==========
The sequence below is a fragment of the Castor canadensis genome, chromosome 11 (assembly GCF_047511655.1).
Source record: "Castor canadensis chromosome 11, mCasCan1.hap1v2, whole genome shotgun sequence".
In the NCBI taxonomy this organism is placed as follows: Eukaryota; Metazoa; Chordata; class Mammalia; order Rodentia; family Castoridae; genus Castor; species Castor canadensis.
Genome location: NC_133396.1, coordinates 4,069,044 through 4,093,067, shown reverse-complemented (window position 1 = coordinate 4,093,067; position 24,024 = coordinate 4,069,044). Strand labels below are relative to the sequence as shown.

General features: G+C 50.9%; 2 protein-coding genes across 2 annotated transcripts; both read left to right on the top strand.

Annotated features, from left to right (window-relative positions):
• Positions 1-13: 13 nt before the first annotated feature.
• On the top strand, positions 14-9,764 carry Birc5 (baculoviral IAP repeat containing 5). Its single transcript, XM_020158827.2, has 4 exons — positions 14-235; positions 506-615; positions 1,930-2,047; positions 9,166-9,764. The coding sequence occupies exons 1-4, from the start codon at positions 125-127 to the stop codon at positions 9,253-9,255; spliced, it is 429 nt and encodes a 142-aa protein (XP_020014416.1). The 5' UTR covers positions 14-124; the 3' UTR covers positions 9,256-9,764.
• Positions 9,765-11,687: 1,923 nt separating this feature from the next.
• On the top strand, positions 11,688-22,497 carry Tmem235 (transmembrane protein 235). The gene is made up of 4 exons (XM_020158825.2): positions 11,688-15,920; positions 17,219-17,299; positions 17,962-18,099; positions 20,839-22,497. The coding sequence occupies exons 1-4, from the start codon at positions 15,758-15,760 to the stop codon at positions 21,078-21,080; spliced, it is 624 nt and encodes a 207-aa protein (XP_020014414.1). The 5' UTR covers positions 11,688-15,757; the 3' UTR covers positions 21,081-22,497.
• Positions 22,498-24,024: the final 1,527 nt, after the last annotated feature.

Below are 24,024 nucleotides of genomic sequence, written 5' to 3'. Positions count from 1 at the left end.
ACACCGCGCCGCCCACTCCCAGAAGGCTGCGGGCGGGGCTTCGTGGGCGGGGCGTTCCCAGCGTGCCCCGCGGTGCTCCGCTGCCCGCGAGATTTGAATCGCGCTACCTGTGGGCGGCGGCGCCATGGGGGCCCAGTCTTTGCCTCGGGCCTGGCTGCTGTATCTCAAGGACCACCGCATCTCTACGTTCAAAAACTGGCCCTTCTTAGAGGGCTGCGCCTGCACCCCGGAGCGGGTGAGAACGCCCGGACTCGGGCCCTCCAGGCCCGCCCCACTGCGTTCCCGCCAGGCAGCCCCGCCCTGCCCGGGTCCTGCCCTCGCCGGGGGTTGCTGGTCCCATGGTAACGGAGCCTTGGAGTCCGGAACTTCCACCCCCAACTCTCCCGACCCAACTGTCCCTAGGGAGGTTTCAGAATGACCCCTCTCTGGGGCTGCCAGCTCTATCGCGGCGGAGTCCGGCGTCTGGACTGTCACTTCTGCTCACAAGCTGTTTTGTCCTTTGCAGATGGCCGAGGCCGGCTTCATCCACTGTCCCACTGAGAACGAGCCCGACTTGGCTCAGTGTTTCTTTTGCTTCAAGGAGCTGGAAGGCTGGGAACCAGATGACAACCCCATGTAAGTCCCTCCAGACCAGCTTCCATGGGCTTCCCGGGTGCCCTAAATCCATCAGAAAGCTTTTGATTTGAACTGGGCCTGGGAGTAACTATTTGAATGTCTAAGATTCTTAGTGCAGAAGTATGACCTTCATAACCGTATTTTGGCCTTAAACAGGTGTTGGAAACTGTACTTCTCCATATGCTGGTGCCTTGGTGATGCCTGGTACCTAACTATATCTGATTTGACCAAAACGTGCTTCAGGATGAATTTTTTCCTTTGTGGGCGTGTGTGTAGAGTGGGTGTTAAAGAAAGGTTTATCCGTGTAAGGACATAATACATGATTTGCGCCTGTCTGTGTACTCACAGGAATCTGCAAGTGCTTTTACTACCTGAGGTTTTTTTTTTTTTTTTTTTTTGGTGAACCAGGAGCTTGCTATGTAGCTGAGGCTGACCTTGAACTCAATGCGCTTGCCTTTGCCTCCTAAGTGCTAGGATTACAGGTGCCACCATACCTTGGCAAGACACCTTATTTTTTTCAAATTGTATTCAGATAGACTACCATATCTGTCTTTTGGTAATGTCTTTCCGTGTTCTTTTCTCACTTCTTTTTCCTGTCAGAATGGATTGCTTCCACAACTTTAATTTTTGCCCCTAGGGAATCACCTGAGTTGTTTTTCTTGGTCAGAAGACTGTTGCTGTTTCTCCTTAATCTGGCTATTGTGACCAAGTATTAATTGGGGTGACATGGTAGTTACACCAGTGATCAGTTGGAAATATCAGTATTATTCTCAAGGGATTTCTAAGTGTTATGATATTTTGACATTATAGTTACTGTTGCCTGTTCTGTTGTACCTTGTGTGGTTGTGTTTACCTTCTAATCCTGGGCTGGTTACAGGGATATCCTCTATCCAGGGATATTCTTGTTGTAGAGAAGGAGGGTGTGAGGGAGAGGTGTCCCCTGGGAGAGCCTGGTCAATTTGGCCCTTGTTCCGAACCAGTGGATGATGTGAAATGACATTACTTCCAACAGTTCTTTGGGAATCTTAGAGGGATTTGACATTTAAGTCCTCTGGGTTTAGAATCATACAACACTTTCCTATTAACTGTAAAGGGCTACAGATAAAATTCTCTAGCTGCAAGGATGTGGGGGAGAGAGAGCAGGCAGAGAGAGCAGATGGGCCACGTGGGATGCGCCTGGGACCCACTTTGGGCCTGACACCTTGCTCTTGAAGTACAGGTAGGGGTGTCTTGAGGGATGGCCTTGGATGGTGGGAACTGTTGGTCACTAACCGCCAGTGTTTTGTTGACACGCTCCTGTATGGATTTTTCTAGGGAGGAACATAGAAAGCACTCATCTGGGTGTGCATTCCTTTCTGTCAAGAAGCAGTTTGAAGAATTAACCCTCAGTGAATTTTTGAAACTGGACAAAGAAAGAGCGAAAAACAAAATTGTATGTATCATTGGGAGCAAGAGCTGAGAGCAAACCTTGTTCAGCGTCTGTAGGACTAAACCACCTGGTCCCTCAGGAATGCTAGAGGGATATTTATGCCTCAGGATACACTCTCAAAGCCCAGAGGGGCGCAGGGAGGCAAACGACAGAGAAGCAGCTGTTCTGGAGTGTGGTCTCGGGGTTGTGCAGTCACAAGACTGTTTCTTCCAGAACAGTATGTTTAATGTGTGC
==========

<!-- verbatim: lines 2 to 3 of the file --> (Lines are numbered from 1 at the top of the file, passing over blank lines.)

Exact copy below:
Source record: "Castor canadensis chromosome 11, mCasCan1.hap1v2, whole genome shotgun sequence".
In the NCBI taxonomy this organism is placed as follows: Eukaryota; Metazoa; Chordata; class Mammalia; order Rodentia; family Castoridae; genus Castor; species Castor canadensis.